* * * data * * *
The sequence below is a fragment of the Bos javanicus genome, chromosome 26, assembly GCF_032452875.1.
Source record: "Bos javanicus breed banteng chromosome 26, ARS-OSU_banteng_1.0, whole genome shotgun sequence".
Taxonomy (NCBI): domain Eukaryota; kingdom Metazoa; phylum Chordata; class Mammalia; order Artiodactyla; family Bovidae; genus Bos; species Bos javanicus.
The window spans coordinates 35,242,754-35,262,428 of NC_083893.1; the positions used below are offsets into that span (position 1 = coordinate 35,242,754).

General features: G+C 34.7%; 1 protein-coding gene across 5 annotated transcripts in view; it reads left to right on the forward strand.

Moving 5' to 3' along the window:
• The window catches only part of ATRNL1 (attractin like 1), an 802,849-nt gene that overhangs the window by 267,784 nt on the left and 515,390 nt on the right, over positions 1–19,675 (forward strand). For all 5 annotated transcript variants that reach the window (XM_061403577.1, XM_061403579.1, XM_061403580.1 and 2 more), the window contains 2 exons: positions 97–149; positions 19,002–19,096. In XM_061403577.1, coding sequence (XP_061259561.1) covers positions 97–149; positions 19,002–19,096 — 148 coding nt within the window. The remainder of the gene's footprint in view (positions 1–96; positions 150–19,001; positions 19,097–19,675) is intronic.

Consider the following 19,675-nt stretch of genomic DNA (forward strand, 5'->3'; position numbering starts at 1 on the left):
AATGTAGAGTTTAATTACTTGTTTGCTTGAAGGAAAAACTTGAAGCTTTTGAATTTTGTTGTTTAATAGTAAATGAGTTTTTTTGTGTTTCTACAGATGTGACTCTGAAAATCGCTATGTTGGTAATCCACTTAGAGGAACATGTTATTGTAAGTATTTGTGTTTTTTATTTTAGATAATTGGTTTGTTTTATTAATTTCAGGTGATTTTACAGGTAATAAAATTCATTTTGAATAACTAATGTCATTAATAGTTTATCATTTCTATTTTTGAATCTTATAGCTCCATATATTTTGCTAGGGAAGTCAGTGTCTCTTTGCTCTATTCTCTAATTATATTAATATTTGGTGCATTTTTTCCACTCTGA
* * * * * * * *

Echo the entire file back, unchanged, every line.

The sequence below is a fragment of the Bos javanicus genome, chromosome 26, assembly GCF_032452875.1.
Source record: "Bos javanicus breed banteng chromosome 26, ARS-OSU_banteng_1.0, whole genome shotgun sequence".
Taxonomy (NCBI): domain Eukaryota; kingdom Metazoa; phylum Chordata; class Mammalia; order Artiodactyla; family Bovidae; genus Bos; species Bos javanicus.
The window spans coordinates 35,242,754-35,262,428 of NC_083893.1; the positions used below are offsets into that span (position 1 = coordinate 35,242,754).

General features: G+C 34.7%; 1 protein-coding gene across 5 annotated transcripts in view; it reads left to right on the forward strand.

Moving 5' to 3' along the window:
• The window catches only part of ATRNL1 (attractin like 1), an 802,849-nt gene that overhangs the window by 267,784 nt on the left and 515,390 nt on the right, over positions 1–19,675 (forward strand). For all 5 annotated transcript variants that reach the window (XM_061403577.1, XM_061403579.1, XM_061403580.1 and 2 more), the window contains 2 exons: positions 97–149; positions 19,002–19,096. In XM_061403577.1, coding sequence (XP_061259561.1) covers positions 97–149; positions 19,002–19,096 — 148 coding nt within the window. The remainder of the gene's footprint in view (positions 1–96; positions 150–19,001; positions 19,097–19,675) is intronic.

Consider the following 19,675-nt stretch of genomic DNA (forward strand, 5'->3'; position numbering starts at 1 on the left):
AATGTAGAGTTTAATTACTTGTTTGCTTGAAGGAAAAACTTGAAGCTTTTGAATTTTGTTGTTTAATAGTAAATGAGTTTTTTTGTGTTTCTACAGATGTGACTCTGAAAATCGCTATGTTGGTAATCCACTTAGAGGAACATGTTATTGTAAGTATTTGTGTTTTTTATTTTAGATAATTGGTTTGTTTTATTAATTTCAGGTGATTTTACAGGTAATAAAATTCATTTTGAATAACTAATGTCATTAATAGTTTATCATTTCTATTTTTGAATCTTATAGCTCCATATATTTTGCTAGGGAAGTCAGTGTCTCTTTGCTCTATTCTCTAATTATATTAATATTTGGTGCATTTTTTCCACTCTGA